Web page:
(19.) George V. Fagan, The Air Force Academy: An Illustrated History (Boulder, CO: Johnson Books, 1988), 186.

(20.) Clark, "women at the Service Academies," 64-65.

(21.) Ibid., 69.

(22.) At least two future four-star generals were among the first crop of surrogate upperclassmen: Gen Charles Gabriel and Gen Jerome O'Malley.

(23.) Lois B. DeFleur et al., "Sex Integration of the U.S. Air Force Academy: Changing Roles for women," Armed Forces and Society 4 (Summer 1978): 620.

(24.) Fagan, Air Force Academy, 193-95; and Stiehm, Bring Me Men and Women, 110-29.

(25.) Stiehm, Bring Me Men and Women, 121, 129; Goldstein, War and Gender, 97; Sharon Hanley Disher, "30 Years of women at USNA: A Success Story," Shipmate 69 (September 2006): 17; Rempt, "State of the Academy"; and Lt Col Laura A. H. DiSilverio, Winning the Retention Wars: The Air Force, Women Officers, and the Need for Transformation, Fairchild Paper (Maxwell AFB, AL: Air University Press, 2003), http://www.maxwell.af.mil/au/aul/aupress/fairchild_papers/ DiSilverio/DiSilverio.pdf.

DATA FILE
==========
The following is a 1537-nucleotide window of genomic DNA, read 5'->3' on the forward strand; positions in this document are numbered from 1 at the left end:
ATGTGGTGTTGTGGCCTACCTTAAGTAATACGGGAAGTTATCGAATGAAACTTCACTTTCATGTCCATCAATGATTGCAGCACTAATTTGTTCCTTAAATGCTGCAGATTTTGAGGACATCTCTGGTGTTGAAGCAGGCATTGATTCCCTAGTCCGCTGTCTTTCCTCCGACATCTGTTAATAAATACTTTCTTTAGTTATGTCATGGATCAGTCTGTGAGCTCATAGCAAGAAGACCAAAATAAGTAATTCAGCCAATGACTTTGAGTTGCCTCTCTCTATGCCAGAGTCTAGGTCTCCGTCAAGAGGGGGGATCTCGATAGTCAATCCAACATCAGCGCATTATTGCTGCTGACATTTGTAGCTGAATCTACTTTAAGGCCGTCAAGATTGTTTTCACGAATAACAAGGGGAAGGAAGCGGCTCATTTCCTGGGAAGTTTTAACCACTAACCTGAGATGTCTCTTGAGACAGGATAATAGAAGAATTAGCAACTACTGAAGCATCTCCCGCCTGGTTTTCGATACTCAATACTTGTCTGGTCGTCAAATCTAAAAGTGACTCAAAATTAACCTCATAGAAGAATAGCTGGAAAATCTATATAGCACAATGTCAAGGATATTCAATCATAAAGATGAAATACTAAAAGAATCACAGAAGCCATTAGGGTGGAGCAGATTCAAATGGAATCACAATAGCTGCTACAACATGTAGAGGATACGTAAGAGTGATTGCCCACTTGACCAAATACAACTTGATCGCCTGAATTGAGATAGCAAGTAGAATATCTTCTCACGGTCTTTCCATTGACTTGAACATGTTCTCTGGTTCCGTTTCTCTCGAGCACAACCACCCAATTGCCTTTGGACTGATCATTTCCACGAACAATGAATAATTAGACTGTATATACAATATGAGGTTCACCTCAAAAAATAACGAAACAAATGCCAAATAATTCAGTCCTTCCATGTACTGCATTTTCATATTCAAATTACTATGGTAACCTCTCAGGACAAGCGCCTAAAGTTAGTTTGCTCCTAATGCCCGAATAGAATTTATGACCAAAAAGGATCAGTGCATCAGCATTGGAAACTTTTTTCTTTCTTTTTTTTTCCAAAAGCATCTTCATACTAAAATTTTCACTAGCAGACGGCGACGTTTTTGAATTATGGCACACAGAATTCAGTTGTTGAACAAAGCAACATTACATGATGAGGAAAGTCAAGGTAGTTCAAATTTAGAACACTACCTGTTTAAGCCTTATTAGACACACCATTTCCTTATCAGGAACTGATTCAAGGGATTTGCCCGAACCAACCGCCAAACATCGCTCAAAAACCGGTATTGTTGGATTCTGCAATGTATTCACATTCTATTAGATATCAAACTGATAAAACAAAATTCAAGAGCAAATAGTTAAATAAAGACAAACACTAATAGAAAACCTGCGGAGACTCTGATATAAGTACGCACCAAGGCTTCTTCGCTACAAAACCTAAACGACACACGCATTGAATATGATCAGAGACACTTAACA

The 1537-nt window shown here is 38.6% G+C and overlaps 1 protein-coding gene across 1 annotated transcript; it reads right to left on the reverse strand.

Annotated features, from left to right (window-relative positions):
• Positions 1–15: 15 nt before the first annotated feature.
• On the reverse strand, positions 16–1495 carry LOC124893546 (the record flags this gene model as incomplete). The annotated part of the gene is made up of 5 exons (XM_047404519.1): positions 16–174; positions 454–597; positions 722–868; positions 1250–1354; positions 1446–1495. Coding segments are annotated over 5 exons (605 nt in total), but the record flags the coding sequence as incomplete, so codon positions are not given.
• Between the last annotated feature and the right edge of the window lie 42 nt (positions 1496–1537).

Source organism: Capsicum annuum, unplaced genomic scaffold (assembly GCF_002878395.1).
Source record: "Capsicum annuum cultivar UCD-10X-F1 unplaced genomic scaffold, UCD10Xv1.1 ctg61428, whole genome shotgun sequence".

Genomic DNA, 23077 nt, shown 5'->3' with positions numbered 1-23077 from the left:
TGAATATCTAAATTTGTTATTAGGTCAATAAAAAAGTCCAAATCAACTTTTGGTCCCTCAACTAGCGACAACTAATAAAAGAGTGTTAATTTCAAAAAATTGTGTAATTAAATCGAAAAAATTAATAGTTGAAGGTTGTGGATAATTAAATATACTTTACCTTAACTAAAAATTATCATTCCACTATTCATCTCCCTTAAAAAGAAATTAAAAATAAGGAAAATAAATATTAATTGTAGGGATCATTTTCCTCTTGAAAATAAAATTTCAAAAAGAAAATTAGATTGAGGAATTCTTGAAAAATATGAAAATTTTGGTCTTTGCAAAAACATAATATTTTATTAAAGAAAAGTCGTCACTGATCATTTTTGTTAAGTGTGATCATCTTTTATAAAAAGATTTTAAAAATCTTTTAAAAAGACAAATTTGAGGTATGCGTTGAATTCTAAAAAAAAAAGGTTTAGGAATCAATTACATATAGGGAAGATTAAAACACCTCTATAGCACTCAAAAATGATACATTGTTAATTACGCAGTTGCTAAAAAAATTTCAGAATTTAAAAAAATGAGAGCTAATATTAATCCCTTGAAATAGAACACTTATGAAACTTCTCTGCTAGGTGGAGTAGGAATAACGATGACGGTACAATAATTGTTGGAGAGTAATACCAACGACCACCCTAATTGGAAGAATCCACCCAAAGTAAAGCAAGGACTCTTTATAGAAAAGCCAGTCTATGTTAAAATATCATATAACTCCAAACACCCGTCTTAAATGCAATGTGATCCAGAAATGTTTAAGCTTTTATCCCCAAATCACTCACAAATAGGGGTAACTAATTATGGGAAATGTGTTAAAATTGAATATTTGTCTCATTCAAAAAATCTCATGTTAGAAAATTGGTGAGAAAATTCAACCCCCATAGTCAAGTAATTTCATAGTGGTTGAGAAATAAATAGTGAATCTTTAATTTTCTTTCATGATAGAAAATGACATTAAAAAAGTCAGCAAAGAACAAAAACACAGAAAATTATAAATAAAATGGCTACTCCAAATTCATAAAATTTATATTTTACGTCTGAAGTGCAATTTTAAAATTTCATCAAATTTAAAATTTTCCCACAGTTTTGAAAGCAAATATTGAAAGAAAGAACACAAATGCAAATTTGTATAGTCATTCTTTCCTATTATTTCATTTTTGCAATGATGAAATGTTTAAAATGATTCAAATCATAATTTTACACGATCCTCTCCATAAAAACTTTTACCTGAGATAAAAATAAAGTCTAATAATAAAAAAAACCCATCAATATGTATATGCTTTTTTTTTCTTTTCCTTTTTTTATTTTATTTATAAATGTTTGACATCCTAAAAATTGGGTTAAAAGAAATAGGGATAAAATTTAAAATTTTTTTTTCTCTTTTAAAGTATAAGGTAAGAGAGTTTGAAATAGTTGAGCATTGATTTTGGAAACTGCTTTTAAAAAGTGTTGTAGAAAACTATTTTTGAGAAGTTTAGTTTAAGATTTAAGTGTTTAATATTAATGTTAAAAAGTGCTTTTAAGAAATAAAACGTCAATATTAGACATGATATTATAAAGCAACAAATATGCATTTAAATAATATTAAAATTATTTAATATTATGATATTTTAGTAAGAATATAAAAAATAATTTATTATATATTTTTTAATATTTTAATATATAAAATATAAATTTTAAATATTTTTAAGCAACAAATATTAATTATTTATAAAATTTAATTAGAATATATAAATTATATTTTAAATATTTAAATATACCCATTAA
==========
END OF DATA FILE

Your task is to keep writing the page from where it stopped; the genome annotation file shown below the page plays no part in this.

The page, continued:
(26.) "Mom, the Cadet," Time in Partnership with CNN, 28 November 1977, http://www.time.com/time/magazine/article/ 0,9171,919137,00.html (accessed 14 September 2006).

(27.) In "State of the Academy," Rempt reports that at that moment, 41 percent of the Naval Academy women were on intercollegiate squads.

(28.) Brian Mitchell, The Weak Link: The Feminization of the American Military (Washington, DC: Regnery Gateway, 1989), 48-60. Mitchell's book is obviously hostile to women in the military. See also Clark, "women at the Service Academies," 69.

(29.) Stephanie Gutmann, The Kinder, Gentler Military: Can America's Gender-Neutral Fighting Force Still Win Wars? (New York: Scribner, 2000), 147.